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Published on July 25, 2016, by admin in Adventure.
I'm here.

I’m here.

After spending 10 days camped in the Dixie National Forest in Utah, I packed up and headed for Great Basin National Park, located just inside the eastern border of Nevada. The Park was not far from the circular route of my summer plans this year so I decided to check it out and spend a couple days exploring the area. The weather this summer has been especially hot, and my travels landed me at Great Basin National Park in the middle of steamy July. Fortunately, there are mountains in Nevada where one can camp at such an altitude as to get some relief from the heat of summer.

Almost the entire state of Nevada lies within a land mass known as the Great Basin. It is bounded in the east by the Wasatch Mountains in Utah and on the west by the Sierra Nevada range. What little moisture that falls from summer storms or melts from snow that accumulates in the mountain ranges, never reaches any ocean. The rivers run to the dry desert interior where it evaporates or sinks into the ground. A small portion of the Great Basin was set aside as a National Park by Congress in 1986.

Snow!

Snow!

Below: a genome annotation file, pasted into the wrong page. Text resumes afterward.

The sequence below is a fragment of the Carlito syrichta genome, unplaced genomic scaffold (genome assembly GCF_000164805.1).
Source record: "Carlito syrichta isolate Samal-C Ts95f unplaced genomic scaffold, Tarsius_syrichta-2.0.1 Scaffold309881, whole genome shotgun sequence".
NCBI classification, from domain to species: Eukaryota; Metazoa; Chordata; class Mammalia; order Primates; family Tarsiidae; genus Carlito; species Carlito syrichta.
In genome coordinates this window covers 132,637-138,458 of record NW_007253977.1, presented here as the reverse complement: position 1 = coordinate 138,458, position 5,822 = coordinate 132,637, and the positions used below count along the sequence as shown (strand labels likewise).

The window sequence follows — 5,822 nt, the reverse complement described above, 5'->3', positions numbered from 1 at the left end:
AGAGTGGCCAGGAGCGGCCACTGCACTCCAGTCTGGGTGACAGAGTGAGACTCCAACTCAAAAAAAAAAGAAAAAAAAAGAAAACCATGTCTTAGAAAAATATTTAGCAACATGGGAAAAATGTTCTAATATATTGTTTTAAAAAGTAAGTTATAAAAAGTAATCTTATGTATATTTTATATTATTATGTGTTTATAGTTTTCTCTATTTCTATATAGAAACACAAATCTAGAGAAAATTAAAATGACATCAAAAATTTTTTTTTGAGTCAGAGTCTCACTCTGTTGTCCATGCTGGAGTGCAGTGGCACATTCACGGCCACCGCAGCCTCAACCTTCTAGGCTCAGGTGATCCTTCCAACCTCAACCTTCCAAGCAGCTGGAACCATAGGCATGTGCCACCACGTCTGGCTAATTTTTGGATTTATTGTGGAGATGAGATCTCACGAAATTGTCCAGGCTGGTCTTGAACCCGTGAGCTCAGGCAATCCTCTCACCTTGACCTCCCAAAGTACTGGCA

There are two cool things to do in Great Basin National Park. The first is Lehman Cave, a cute underground cavern where visitors can sign up for an hour-long guided tour. The Ranger was very knowledgeable and I enjoyed looking at all the formations and learning of the history of early explorers to the cave.

There is also a scenic 12 mile highway up Wheeler Peak to 10,000 feet. Honda liked climbing that steep, curvy road very much. It was 50 degrees in the cave and pretty comfortable up on the mountain, so the cave tour and the mountain ride were welcome diversion from the heat.

There is a campground near the top of the mountain called Wheeler Peak. The day I rode up there – not even a weekend – every site was occupied. Many visitors were seeking the cooler temperature of the high mountain.

I stayed two nights in the lower park campground called Baker Creek. Even though the Baker Creek campground was at 7700′, it was still hot during the day. When it would become uncomfortable in camp I would jump on Honda and explore the area. I found a few boondocking sites along Rt. 50 but nothing had any cell service. It is such a remote National Park – 70 miles from the nearest decent town and nowhere even close to an Interstate – that cell towers are few and far between.

On Friday I moved to a campground in the Humboldt National Forest, twenty miles north of Ely, NV. It is a nice campground but the road in was very rough and there is no cell signal. I will stay here until Monday and then head back into Utah. As I cross Utah on my way to Colorado, I hope to find a couple cool places to camp.